The Strategy of Pure Destructionism

The flight of the Iraqi middle classes (New York Times; requires simple registration), which means among other things people with education and a more worldly viewpoint, is an especially dire sign for the future of Iraq. The goal of at least a large faction of the terrorists is pretty clear: to murder, bomb, and destroy their way to total chaos. This is just one example of their strategy:

Trash is collected only sporadically. On April 3, insurgents shot seven garbage collectors to death near their truck, and their bodies lay in the area for eight hours before the authorities could collect them, said Naeem al-Kaabi, deputy mayor for municipal affairs in Baghdad. In all, 312 trash workers have been killed in Baghdad in the past six months.

Trash collectors, electricians, sewage repairmen, nurses, police officers, lawyers, and many other professions have been targeted, not for their ethnicity or their politics, but in order to wreck social order, destroy the infrastructure, and create such chaos that only the most vicious and brutal will survive to establish their rule. For some that means a revival of Ba’athism, for others a theocracy. And for yet others, an endless war throughout the region that will bleed America.

I have worked with Iraqis on my trips to the country to try to craft an acceptable constitutional and legal improvement over the previous situation and I will continue to do so. But I also do not underestimate the challenges that Iraqis face. As I pointed out in this essay in Reason magazine (the third essay of the three that are linked),

The war being fought in Iraq is unlike any other. Parallels with Vietnam are of limited use for the simple reason that the Communists were seeking to kick out the Saigon government and replace it, not to create a firestorm that would engulf the region. For Al Qaeda in Iraq, it won’t be over if the U.S. and allied forces withdraw, or the U.S.-backed government falls. In fact, many of those fighting the U.S. and the elected government don’t want the U.S. to withdraw. They want to draw us in further, hoping, as Al Qaeda leader Ayman al-Zawahiri recently put it, to “make the West bleed for years.” Nor is World War II a useful comparison: Once the Fascists and Nazis were beaten, they were beaten. They didn’t go underground and wage a war of destruction; their ideology was effectively defeated with their armies.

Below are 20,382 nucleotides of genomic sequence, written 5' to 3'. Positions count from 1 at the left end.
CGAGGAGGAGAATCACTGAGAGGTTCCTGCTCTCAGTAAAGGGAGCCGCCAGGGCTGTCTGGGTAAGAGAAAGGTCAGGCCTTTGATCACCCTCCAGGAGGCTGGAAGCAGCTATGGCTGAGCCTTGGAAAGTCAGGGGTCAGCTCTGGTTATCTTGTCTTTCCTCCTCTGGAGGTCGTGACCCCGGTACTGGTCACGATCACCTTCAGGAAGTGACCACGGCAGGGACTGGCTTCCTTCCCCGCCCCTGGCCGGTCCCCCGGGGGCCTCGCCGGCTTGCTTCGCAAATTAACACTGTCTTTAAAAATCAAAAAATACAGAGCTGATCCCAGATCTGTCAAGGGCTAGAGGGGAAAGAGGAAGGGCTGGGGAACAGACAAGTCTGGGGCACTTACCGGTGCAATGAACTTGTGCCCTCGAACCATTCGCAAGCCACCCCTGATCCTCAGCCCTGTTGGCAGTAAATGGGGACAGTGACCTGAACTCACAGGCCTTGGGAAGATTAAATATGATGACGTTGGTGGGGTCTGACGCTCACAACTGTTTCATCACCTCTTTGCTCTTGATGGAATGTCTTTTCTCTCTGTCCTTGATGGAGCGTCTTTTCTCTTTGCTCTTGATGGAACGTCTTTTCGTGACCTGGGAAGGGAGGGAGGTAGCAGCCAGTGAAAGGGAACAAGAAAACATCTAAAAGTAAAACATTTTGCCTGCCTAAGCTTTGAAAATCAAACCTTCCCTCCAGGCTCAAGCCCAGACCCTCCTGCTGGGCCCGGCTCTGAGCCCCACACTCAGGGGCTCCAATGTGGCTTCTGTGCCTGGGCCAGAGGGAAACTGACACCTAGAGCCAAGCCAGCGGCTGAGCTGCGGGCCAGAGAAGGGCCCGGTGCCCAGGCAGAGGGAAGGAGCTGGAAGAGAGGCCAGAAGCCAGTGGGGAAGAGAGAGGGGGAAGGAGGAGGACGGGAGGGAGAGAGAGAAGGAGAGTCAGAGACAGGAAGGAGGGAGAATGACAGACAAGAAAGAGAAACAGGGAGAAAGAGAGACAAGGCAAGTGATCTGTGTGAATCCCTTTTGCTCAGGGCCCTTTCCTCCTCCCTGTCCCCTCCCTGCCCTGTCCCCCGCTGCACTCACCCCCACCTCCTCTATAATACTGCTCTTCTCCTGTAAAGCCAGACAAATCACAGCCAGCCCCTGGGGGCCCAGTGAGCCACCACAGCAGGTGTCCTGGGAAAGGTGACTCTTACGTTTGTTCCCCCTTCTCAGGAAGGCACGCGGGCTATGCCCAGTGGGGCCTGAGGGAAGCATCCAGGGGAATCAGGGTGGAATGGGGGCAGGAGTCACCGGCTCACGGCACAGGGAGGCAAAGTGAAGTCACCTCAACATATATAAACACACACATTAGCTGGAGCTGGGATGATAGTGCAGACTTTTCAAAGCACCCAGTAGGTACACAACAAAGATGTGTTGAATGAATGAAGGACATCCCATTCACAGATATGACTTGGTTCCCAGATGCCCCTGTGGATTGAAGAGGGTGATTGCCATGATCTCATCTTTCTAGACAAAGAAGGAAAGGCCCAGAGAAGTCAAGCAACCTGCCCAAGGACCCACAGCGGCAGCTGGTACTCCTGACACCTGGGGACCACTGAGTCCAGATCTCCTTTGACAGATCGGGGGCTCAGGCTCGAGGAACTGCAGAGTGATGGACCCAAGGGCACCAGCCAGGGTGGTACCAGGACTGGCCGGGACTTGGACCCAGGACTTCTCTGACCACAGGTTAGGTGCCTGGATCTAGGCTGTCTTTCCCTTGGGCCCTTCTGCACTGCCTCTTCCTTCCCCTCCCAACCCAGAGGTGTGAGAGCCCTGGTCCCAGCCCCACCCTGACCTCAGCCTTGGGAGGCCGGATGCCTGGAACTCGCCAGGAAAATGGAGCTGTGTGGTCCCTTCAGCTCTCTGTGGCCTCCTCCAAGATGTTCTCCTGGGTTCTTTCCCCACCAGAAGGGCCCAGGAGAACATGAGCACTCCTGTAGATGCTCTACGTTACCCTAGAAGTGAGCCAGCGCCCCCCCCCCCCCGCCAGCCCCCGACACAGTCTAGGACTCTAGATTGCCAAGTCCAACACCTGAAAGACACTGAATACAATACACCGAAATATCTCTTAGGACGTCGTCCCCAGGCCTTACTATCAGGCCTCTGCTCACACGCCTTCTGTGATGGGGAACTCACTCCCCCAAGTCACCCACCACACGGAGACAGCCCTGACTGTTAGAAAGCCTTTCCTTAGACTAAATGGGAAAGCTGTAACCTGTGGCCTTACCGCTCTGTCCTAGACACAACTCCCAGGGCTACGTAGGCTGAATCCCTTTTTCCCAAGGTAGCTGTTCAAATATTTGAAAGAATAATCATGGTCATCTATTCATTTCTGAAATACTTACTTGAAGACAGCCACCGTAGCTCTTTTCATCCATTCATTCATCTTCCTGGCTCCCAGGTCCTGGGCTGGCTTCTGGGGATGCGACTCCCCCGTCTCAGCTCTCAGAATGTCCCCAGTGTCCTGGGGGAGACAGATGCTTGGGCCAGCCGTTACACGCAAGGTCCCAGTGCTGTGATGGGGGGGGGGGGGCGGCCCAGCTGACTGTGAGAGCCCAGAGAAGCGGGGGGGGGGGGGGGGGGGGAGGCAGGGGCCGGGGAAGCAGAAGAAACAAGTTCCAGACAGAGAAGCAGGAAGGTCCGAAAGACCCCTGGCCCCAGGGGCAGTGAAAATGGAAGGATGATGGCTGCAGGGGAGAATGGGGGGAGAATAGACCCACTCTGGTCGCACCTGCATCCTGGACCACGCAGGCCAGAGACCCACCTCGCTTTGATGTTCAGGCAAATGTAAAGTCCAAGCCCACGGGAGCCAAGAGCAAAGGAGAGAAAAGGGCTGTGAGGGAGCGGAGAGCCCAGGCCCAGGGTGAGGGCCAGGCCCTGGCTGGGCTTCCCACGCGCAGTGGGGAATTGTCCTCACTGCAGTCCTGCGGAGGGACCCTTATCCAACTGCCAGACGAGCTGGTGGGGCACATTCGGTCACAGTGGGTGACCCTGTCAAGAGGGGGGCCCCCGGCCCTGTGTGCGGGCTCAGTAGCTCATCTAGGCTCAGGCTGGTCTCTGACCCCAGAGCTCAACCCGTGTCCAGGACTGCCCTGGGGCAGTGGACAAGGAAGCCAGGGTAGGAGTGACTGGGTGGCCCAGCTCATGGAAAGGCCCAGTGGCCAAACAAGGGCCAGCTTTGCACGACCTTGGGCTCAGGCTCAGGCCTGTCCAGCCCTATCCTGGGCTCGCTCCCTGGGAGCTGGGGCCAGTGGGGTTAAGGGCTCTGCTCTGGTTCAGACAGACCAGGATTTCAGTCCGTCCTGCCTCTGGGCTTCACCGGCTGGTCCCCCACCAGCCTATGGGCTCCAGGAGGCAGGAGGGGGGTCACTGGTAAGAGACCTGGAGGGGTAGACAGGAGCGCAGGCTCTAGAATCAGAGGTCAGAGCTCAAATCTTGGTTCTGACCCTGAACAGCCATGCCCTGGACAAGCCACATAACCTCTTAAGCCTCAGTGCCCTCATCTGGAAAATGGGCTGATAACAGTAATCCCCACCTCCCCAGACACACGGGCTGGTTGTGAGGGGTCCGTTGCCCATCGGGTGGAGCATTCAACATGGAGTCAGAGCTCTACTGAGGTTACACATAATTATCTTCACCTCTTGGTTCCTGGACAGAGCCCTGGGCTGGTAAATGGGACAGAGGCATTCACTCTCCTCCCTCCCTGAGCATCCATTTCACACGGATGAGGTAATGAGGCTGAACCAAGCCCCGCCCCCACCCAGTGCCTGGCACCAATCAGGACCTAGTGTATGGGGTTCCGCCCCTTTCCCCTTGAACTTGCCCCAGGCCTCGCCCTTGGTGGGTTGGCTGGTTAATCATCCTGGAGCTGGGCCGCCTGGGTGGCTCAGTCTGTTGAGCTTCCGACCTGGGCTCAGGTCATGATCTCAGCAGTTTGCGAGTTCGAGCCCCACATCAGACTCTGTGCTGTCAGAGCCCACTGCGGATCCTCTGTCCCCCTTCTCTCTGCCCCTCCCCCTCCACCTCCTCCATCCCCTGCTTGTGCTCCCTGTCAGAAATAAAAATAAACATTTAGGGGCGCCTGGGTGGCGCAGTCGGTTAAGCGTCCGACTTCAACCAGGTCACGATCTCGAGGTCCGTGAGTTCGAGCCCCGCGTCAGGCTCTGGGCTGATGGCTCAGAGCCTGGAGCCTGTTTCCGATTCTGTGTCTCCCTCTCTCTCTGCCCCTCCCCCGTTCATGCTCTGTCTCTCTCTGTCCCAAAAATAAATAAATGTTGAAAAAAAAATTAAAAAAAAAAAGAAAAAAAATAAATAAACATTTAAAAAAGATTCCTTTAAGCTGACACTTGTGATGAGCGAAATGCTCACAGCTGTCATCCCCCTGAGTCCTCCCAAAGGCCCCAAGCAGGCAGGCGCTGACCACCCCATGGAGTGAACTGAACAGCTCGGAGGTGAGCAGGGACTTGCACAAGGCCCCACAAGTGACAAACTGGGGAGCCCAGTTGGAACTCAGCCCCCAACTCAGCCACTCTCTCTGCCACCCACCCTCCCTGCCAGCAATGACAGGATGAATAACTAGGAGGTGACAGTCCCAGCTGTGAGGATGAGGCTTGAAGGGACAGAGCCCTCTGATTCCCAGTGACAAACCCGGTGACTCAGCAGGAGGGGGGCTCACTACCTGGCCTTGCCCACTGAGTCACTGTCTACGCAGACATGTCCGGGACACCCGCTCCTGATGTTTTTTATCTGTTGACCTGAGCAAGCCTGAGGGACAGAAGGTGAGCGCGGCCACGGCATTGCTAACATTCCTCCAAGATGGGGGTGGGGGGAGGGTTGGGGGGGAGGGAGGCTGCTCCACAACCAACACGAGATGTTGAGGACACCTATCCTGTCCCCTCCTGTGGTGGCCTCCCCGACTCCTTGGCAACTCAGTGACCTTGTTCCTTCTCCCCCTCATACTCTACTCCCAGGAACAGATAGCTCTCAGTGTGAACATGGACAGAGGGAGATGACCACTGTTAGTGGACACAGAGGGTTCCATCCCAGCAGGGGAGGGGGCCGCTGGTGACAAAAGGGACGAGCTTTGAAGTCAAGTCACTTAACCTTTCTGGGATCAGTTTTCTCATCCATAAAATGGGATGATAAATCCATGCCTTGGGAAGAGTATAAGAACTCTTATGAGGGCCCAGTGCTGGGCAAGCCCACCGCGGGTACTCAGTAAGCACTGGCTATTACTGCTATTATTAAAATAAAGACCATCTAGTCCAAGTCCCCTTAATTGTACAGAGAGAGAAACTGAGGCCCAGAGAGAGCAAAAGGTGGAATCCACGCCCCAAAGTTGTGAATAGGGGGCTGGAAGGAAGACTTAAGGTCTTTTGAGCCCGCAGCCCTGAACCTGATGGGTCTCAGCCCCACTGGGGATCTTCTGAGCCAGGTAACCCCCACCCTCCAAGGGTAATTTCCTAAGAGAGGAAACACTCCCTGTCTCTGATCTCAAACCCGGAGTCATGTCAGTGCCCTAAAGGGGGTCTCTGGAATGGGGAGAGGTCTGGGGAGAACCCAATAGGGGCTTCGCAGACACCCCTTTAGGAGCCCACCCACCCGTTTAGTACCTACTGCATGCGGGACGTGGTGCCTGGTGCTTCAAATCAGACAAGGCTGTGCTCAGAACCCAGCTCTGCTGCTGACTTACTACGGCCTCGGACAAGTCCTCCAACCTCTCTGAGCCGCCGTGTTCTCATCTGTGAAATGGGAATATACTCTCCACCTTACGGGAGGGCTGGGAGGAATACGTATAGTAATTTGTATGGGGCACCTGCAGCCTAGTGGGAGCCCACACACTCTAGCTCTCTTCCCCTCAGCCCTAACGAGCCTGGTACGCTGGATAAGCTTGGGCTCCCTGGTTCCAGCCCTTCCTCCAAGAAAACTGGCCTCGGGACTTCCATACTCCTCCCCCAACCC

The goal of at least a large faction among the insurgents is to create maximum chaos and maximum bloodshed. They account for a tiny fraction of the Iraqi population, and no one really knows what percentage of them are foreigners, but they are ruthless and determined. They will also be very difficult to defeat. No accommodation is possible with them. The existence of an armed faction that is dedicated to destruction per se makes the job of defeating the insurgency all the more difficult.

George Will’s remarks on Thursday in Chicago at the Milton Friedman Prize dinner honoring 2006 winner Mart Laar were quite on target when he lambasted the administration for their decision to invade. The administration’s naivete in thinking that all you had to do was to remove a dictatorship to uncover a democracy has been shown to be absurd. Criminally so. (The issue of WMD is more complex, since it seems that they sincerely believed that Saddam had poison gas and biological weapons. Nonetheless, the president’s decision to award a medal to the man who presided over the “intelligence” fiasco was a deliberate thumb-in-the-eye to the American people.)

It’s long past time for the U.S. to craft a careful withdrawal strategy that sets goals for the Iraqis but makes it clear that U.S. forces will be gone and therefore that Iraqis will have to create peace among themselves. As the fiasco with Ibrahim al-Jaafari (who refused to step down for months, even though it was clear he could not be confirmed) made clear, factions will jockey for power and delay any defeat of the terrorists so long as they think that the U.S. will be there to protect them. That safety net for politicians has to be removed. They will have to fashion their own safety net by fashioning peace themselves among the factions.